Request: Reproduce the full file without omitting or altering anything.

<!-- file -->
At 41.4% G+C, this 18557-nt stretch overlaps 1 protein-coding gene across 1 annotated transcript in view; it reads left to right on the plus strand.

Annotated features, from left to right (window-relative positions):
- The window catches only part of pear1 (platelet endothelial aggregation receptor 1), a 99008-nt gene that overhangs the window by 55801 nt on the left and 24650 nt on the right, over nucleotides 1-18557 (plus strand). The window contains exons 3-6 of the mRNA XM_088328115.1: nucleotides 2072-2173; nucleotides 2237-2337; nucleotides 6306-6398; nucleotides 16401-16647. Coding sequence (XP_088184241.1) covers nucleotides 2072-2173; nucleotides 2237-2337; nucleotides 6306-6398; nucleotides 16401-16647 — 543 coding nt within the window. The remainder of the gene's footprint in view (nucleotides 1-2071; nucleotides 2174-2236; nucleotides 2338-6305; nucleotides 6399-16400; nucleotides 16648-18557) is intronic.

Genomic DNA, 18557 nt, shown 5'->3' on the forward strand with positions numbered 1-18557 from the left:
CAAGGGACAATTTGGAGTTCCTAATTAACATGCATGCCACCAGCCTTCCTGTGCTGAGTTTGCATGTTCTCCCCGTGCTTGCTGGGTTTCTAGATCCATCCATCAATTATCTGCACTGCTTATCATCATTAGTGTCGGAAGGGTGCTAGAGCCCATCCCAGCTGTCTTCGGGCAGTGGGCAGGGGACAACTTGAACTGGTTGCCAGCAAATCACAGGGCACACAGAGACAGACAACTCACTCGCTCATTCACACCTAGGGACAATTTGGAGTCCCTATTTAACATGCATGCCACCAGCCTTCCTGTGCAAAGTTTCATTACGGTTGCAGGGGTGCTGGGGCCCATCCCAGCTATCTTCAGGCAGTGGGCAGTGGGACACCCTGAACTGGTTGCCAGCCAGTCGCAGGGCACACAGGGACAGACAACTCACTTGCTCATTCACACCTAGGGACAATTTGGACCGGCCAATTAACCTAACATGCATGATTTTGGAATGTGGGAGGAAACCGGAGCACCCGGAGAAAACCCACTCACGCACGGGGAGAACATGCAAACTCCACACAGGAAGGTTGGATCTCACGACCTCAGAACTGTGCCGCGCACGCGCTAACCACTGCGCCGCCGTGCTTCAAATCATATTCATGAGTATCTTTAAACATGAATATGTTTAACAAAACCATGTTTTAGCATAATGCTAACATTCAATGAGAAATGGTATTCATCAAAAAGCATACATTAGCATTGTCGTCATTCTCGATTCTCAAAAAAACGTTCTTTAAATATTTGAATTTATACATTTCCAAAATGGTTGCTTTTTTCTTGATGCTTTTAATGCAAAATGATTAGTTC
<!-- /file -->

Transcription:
At 41.4% G+C, this 18557-nt stretch overlaps 1 protein-coding gene across 1 annotated transcript in view; it reads left to right on the plus strand.

Annotated features, from left to right (window-relative positions):
- The window catches only part of pear1 (platelet endothelial aggregation receptor 1), a 99008-nt gene that overhangs the window by 55801 nt on the left and 24650 nt on the right, over nucleotides 1-18557 (plus strand). The window contains exons 3-6 of the mRNA XM_088328115.1: nucleotides 2072-2173; nucleotides 2237-2337; nucleotides 6306-6398; nucleotides 16401-16647. Coding sequence (XP_088184241.1) covers nucleotides 2072-2173; nucleotides 2237-2337; nucleotides 6306-6398; nucleotides 16401-16647 — 543 coding nt within the window. The remainder of the gene's footprint in view (nucleotides 1-2071; nucleotides 2174-2236; nucleotides 2338-6305; nucleotides 6399-16400; nucleotides 16648-18557) is intronic.

Genomic DNA, 18557 nt, shown 5'->3' on the forward strand with positions numbered 1-18557 from the left:
CAAGGGACAATTTGGAGTTCCTAATTAACATGCATGCCACCAGCCTTCCTGTGCTGAGTTTGCATGTTCTCCCCGTGCTTGCTGGGTTTCTAGATCCATCCATCAATTATCTGCACTGCTTATCATCATTAGTGTCGGAAGGGTGCTAGAGCCCATCCCAGCTGTCTTCGGGCAGTGGGCAGGGGACAACTTGAACTGGTTGCCAGCAAATCACAGGGCACACAGAGACAGACAACTCACTCGCTCATTCACACCTAGGGACAATTTGGAGTCCCTATTTAACATGCATGCCACCAGCCTTCCTGTGCAAAGTTTCATTACGGTTGCAGGGGTGCTGGGGCCCATCCCAGCTATCTTCAGGCAGTGGGCAGTGGGACACCCTGAACTGGTTGCCAGCCAGTCGCAGGGCACACAGGGACAGACAACTCACTTGCTCATTCACACCTAGGGACAATTTGGACCGGCCAATTAACCTAACATGCATGATTTTGGAATGTGGGAGGAAACCGGAGCACCCGGAGAAAACCCACTCACGCACGGGGAGAACATGCAAACTCCACACAGGAAGGTTGGATCTCACGACCTCAGAACTGTGCCGCGCACGCGCTAACCACTGCGCCGCCGTGCTTCAAATCATATTCATGAGTATCTTTAAACATGAATATGTTTAACAAAACCATGTTTTAGCATAATGCTAACATTCAATGAGAAATGGTATTCATCAAAAAGCATACATTAGCATTGTCGTCATTCTCGATTCTCAAAAAAACGTTCTTTAAATATTTGAATTTATACATTTCCAAAATGGTTGCTTTTTTCTTGATGCTTTTAATGCAAAATGATTAGTTC